Filepicker.io, the Y Combinator-backed “filesystem as a service,” is today rebranding itself as “Ink File Picker,” a name that, CEO Brett van Zuiden explains, stands for something much larger than the former, more product-focused title. In addition, the company is announcing a $1.8 million seed round of funding, led by Andreessen Horowitz and Highland Capital Partners.
Others in the round included SV Angel, Google board member Ram Shriram, Geoff Ralston (La La Media), Aaron Iba (Y Combinator), Pejman Nozad (Amidzad), Facebook VP of Business Development and Monetization Dan Rose, Ullas Naik (Streamlined Ventures), Hamid Barkhordar, Bobby Yazdani (Saba Software), Niall Browne (Workday), and Data Collective.
Founded just last year, Ink File Picker was created by four MIT grads, Anand Dass, Brett Van Zuiden, Liyan David Chang, and Thomas Georgiou, as a way to make cloud services interoperable. With tools for both web and, as of last summer, mobile developers, the company enables applications to connect to over a dozen of the most popular online services, including Google Drive, Dropbox, Evernote, Facebook, Flickr, Picasa, Box, GitHub, SkyDrive, Gmail, Instagram and more, as well as to the end user’s computer or device, and elsewhere.
Over the past year, Ink has seen increasing demand for its service, having hit 1 million files in November. Today, it sees just under 400 million files per month (over 10 million files per day). There are also 20,000 applications using the service from around 17,000 developers, including many well-known names like SurveyMonkey, Scribd, Livefyre, Fitocracy, Udacity, Haiku Deck, Crowdtilt, Urbanspoon, PlanGrid, RapGenius, Vidcaster, WeVideo, Funny or Die, TED, and others.
Van Zuiden says that the move to rebrand as “Ink” has to do with the company’s now larger vision, which is no longer just about a product that allows for uploading of files, but is instead more of a file management platform for developers. ”It does everything from connecting to all the 19 sources we work with, doing the image processing, and the further operations people want to do on this content, storing this content, and serving as this whole layer that deals with all the different types of content work that you want to do,” he says.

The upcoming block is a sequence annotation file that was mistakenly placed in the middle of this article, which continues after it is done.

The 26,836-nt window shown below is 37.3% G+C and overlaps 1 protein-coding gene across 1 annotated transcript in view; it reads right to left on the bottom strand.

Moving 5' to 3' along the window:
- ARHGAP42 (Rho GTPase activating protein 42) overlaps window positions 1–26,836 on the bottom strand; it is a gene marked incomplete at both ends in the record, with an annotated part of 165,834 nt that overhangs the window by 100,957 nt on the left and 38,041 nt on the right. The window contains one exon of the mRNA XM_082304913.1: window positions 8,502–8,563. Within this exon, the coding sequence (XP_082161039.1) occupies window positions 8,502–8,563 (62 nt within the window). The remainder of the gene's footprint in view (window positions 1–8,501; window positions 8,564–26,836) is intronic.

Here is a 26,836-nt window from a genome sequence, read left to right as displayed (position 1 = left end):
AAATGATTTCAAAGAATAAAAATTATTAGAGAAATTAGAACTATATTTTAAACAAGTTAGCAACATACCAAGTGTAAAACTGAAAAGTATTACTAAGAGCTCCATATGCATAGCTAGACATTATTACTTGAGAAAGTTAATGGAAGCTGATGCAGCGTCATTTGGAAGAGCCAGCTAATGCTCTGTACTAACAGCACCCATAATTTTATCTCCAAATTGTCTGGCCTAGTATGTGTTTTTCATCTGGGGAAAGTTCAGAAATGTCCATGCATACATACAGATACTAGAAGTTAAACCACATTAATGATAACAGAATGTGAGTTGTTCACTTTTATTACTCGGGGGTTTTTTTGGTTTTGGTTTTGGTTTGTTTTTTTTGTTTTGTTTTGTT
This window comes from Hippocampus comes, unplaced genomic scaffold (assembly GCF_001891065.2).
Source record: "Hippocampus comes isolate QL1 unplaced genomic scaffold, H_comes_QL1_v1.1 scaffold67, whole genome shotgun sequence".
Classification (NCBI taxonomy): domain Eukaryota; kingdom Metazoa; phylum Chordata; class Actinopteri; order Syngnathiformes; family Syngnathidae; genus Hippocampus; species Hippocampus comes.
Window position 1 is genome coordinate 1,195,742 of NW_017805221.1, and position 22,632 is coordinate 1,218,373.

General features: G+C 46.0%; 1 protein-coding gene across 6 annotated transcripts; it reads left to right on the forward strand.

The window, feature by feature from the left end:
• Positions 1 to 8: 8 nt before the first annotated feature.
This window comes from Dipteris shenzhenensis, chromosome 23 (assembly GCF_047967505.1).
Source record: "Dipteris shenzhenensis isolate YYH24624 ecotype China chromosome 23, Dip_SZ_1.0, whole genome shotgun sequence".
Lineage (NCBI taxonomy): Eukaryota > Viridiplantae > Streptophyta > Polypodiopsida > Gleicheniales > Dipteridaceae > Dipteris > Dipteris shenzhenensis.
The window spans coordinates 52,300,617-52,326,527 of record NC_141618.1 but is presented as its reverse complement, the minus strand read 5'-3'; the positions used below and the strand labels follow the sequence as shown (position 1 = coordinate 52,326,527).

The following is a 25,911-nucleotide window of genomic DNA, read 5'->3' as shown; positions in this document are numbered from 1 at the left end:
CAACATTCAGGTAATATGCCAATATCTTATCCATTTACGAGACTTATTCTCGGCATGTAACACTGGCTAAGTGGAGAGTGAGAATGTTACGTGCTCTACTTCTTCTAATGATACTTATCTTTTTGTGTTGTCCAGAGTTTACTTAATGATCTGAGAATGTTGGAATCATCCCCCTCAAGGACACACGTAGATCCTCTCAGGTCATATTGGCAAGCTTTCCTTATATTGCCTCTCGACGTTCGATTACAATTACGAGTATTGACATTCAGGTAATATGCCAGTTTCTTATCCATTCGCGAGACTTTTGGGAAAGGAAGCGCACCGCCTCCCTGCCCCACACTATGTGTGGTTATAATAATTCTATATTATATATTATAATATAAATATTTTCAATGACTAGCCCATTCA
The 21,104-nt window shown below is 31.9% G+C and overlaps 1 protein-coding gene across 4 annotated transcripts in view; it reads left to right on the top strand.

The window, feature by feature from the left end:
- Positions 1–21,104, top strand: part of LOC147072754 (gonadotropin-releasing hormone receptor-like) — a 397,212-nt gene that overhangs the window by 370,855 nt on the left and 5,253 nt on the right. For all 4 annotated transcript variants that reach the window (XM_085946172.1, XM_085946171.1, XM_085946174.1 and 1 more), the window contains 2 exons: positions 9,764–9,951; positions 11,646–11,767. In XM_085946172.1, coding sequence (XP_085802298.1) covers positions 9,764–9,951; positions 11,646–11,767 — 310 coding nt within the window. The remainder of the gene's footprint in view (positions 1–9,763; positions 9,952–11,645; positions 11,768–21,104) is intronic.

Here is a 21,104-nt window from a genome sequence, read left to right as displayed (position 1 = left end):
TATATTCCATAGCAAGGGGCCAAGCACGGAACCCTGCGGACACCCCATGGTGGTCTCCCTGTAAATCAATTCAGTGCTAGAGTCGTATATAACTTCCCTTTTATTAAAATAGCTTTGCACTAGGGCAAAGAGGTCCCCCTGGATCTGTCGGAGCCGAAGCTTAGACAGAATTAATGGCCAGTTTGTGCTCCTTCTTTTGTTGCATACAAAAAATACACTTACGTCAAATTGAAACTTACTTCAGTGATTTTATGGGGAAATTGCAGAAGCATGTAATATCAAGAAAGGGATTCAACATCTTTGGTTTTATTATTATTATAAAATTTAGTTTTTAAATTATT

For example, in the new cloud-based word processor called Draft, Ink lets the app’s users import their files from elsewhere on the web (like Dropbox), then as they’re writing and editing those files, the updated versions are saved back to the service where those files originated.
“It’s sort of this notion of ‘what does a file system for the web look like?,” explains van Zuiden. “What are those APIs, what is that capability?” Originally, the answer to that was a file picker toolset (as the earlier name implied). Today, it’s about “helping applications and services work together,” he says.
With the seed investment, which actually closed back in September, the company has grown its team from four to eight and plans to reach 15 by next year. It will also continue its product development, with a specific focus on investing more resources on mobile, which has its own set of challenges.
On mobile, release cycles are different from the web, screen sizes are smaller impacting the user interface design, plus versioning is an important area to address. Longer-term, the startup plans to focus on the international market as well, in terms of not only localization, but also the services popular in other regions worldwide, as determined by customer demand.
Today, Ink File Picker offers a freemium platform where pricing is based on the number of files handled per month. Under 5,000 files is free, and a Pro plan for $99/month offers up to 50,000 files per month. Enterprise customers have custom pricing available. Around 5 to 10 percent of Ink’s customer base is on a paid plan, van Zuiden estimates.
The newly rebranded Ink website and Ink File Picker are now live for interested developers.
ZenPayroll launched in December with $6.1 million from a group of new enterprise kingpins. Following the launch of a service for accountants in April, the Y Combinator startup today announced the capability to pay contractors through its platform.
The new service automates the process of paying contractors and doing the required filings with the Internal Revenue Service. With the new capability, the software-as-a-service (SaaS) covers the entire workforce.
With ZenPayroll, independent contractors can be paid through direct deposit and payments with reported at the end of the year on IRS Form 1099. Once a contractor is added, an employer can also record historical payments made outside of the software.
Contractor payments are available immediately through ZenPayroll and pricing is the same for both employees and contractors — $25 per company, plus $4 per employee or contractor, per month. When a company grows past 10 employees or contractors, the rate drops to $2 for each additional person